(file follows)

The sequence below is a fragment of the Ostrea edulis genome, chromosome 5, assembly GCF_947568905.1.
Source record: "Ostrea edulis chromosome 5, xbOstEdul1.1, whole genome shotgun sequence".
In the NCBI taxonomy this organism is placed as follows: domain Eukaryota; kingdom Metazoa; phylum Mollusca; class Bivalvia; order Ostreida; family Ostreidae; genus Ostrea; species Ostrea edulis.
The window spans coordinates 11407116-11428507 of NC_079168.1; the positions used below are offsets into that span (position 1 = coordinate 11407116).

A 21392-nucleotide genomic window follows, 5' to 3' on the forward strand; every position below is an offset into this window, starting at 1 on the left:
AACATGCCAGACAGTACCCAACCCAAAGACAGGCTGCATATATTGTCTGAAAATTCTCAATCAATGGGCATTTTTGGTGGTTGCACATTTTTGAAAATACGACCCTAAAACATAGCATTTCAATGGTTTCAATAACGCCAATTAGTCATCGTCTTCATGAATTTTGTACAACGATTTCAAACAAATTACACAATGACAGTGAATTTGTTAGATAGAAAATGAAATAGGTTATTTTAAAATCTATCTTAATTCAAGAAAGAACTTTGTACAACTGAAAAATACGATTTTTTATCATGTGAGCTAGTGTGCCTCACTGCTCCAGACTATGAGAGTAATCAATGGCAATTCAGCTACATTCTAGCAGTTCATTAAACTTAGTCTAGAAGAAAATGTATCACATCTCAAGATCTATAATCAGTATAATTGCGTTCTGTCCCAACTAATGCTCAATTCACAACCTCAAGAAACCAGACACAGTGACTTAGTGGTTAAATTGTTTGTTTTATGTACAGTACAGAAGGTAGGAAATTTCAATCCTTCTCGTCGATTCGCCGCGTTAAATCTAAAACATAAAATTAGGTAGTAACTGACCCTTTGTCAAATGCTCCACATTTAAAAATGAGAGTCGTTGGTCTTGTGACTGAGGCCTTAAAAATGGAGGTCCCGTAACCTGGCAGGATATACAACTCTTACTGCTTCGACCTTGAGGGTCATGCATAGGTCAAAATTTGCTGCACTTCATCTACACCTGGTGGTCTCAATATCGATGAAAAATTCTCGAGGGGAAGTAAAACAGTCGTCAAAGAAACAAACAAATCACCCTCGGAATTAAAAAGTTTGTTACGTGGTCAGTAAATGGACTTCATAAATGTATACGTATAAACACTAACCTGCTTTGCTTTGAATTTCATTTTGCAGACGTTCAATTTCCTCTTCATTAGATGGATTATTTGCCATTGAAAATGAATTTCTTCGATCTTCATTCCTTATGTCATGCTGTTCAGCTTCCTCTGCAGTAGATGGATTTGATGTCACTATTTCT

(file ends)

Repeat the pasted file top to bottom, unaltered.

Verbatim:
The sequence below is a fragment of the Ostrea edulis genome, chromosome 5, assembly GCF_947568905.1.
Source record: "Ostrea edulis chromosome 5, xbOstEdul1.1, whole genome shotgun sequence".
In the NCBI taxonomy this organism is placed as follows: domain Eukaryota; kingdom Metazoa; phylum Mollusca; class Bivalvia; order Ostreida; family Ostreidae; genus Ostrea; species Ostrea edulis.
The window spans coordinates 11407116-11428507 of NC_079168.1; the positions used below are offsets into that span (position 1 = coordinate 11407116).

A 21392-nucleotide genomic window follows, 5' to 3' on the forward strand; every position below is an offset into this window, starting at 1 on the left:
AACATGCCAGACAGTACCCAACCCAAAGACAGGCTGCATATATTGTCTGAAAATTCTCAATCAATGGGCATTTTTGGTGGTTGCACATTTTTGAAAATACGACCCTAAAACATAGCATTTCAATGGTTTCAATAACGCCAATTAGTCATCGTCTTCATGAATTTTGTACAACGATTTCAAACAAATTACACAATGACAGTGAATTTGTTAGATAGAAAATGAAATAGGTTATTTTAAAATCTATCTTAATTCAAGAAAGAACTTTGTACAACTGAAAAATACGATTTTTTATCATGTGAGCTAGTGTGCCTCACTGCTCCAGACTATGAGAGTAATCAATGGCAATTCAGCTACATTCTAGCAGTTCATTAAACTTAGTCTAGAAGAAAATGTATCACATCTCAAGATCTATAATCAGTATAATTGCGTTCTGTCCCAACTAATGCTCAATTCACAACCTCAAGAAACCAGACACAGTGACTTAGTGGTTAAATTGTTTGTTTTATGTACAGTACAGAAGGTAGGAAATTTCAATCCTTCTCGTCGATTCGCCGCGTTAAATCTAAAACATAAAATTAGGTAGTAACTGACCCTTTGTCAAATGCTCCACATTTAAAAATGAGAGTCGTTGGTCTTGTGACTGAGGCCTTAAAAATGGAGGTCCCGTAACCTGGCAGGATATACAACTCTTACTGCTTCGACCTTGAGGGTCATGCATAGGTCAAAATTTGCTGCACTTCATCTACACCTGGTGGTCTCAATATCGATGAAAAATTCTCGAGGGGAAGTAAAACAGTCGTCAAAGAAACAAACAAATCACCCTCGGAATTAAAAAGTTTGTTACGTGGTCAGTAAATGGACTTCATAAATGTATACGTATAAACACTAACCTGCTTTGCTTTGAATTTCATTTTGCAGACGTTCAATTTCCTCTTCATTAGATGGATTATTTGCCATTGAAAATGAATTTCTTCGATCTTCATTCCTTATGTCATGCTGTTCAGCTTCCTCTGCAGTAGATGGATTTGATGTCACTATTTCT